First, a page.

Spirits of Protestantism reveals how liberal Protestants went from being early-twentieth-century medical missionaries seeking to convert others through science and scripture, to becoming vocal critics of missionary arrogance who experimented with non-western healing modes such as Yoga and Reiki. Drawing on archival and ethnographic sources, Pamela E. Klassen shows how and why the very notion of healing within North America has been infused with a Protestant "supernatural liberalism." In the course of coming to their changing vision of healing, liberal Protestants became pioneers three times over: in the struggle against the cultural and medical pathologizing of homosexuality; in the critique of Christian missionary triumphalism; and in the diffusion of an ever-more ubiquitous anthropology of "body, mind, and spirit." At a time when the political and anthropological significance of Christianity is being hotly debated, Spirits of Protestantism forcefully argues for a reconsideration of the historical legacies and cultural effects of liberal Protestantism, even for the anthropology of religion itself.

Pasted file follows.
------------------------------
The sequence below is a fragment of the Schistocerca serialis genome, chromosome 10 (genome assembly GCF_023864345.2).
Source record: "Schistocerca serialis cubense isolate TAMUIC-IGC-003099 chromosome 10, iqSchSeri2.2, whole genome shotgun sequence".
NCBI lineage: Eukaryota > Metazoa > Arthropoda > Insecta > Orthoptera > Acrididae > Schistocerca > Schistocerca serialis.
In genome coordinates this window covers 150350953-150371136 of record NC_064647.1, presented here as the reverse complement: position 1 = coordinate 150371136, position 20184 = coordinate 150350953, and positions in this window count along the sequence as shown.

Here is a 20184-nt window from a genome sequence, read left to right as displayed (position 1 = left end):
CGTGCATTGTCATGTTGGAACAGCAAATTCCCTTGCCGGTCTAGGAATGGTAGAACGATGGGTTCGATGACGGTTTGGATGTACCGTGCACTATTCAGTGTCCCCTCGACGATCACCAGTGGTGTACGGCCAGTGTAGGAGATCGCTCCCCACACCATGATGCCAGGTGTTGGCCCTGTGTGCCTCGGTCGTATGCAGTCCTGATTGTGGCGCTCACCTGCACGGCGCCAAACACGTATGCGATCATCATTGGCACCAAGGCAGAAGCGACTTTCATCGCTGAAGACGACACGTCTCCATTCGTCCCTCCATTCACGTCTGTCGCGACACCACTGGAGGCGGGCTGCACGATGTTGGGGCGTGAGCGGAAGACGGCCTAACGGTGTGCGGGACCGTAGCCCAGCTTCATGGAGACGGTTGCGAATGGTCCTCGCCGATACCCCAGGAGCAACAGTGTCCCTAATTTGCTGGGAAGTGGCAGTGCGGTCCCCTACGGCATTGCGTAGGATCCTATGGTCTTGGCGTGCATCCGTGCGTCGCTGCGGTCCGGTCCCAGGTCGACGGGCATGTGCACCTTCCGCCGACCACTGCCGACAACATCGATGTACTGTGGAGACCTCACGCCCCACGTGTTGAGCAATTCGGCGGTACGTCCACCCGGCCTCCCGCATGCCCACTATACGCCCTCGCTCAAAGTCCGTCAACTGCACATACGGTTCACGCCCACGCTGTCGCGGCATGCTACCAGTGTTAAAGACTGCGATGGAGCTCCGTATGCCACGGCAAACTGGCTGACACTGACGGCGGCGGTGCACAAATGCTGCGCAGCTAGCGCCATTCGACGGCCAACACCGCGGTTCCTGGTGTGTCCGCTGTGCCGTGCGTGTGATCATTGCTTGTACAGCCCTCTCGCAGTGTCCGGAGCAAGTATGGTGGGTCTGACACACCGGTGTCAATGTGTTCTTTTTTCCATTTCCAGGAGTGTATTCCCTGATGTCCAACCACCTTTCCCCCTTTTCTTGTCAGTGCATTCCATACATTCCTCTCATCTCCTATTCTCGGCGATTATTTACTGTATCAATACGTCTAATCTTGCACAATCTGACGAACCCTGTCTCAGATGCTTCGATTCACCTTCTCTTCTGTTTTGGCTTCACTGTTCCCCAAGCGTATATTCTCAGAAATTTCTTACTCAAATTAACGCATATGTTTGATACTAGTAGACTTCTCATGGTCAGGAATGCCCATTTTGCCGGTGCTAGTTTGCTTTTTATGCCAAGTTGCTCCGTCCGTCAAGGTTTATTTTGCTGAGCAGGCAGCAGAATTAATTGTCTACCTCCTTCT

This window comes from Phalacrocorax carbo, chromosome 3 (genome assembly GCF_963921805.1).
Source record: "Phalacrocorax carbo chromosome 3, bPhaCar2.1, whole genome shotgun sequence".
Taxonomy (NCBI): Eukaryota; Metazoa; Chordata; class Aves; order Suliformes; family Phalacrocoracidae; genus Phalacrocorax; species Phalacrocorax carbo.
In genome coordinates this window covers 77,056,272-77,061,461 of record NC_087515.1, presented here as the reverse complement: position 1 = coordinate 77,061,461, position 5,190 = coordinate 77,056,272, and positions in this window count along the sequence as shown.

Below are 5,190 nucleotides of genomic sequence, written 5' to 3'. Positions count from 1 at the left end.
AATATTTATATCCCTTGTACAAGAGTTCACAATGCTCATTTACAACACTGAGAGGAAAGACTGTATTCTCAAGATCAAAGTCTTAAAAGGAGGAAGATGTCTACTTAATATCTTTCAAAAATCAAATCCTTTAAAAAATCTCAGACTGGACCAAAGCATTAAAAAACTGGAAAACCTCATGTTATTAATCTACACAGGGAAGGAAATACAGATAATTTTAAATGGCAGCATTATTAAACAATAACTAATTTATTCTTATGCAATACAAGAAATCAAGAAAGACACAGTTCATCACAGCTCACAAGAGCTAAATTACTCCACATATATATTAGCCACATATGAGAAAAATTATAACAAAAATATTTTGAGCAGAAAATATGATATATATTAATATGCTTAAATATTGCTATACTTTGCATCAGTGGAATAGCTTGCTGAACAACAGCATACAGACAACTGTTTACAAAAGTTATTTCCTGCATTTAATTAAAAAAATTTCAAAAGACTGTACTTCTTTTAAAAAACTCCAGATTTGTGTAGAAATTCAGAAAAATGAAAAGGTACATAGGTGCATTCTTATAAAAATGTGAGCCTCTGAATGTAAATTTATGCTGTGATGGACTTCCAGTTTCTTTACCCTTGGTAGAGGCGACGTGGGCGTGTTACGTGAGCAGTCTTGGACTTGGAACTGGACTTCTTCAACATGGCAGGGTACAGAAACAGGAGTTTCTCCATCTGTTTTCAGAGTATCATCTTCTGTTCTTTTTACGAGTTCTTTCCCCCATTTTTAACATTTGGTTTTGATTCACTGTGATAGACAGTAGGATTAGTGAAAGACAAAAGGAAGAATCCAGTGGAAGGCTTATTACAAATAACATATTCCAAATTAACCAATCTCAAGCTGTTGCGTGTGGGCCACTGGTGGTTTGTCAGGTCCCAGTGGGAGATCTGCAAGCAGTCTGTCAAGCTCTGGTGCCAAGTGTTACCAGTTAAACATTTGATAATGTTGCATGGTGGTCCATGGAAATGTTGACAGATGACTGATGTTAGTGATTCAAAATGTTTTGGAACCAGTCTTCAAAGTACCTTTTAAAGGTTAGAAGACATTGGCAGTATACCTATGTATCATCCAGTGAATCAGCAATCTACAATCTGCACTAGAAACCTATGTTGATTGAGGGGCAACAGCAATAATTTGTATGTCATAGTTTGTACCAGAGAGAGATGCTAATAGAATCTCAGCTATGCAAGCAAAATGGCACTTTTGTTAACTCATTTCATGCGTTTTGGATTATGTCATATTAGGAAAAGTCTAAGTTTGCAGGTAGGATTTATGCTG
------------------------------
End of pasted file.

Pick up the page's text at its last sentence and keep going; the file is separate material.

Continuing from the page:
List of Illustrations
Introduction: Healing Christians
1. Anthropologies of the Spiritual Body
2. The Gospel of Health and the Scientific Spirit
3. Protestant Experimentalists and the Energy of Love
4. Evil Spirits and the Queer Psyche in an Age of Anxiety
5. Ritual Proximity and the Healing of History
Conclusion: Critical Condition
Pamela E. Klassen is Professor in the Department for the Study of Religion at the University of Toronto. She is the author of Blessed Events: Religion and Home Birth in America.
“Klassen’s book is much more than a first-rate study of how two churches in Canada positioned themselves within the ostensibly parallel worlds of biomedicine and spiritual healing. It is, at its core, an insightful meditation on the relationship between liberal Protestantism and the project of modernity. A must read not only for students of Christianity, but all those interested in the legacies of secularism and enchantment." —Matthew Engelke, London School of Economics
Awards for Excellence, American Academy of Religion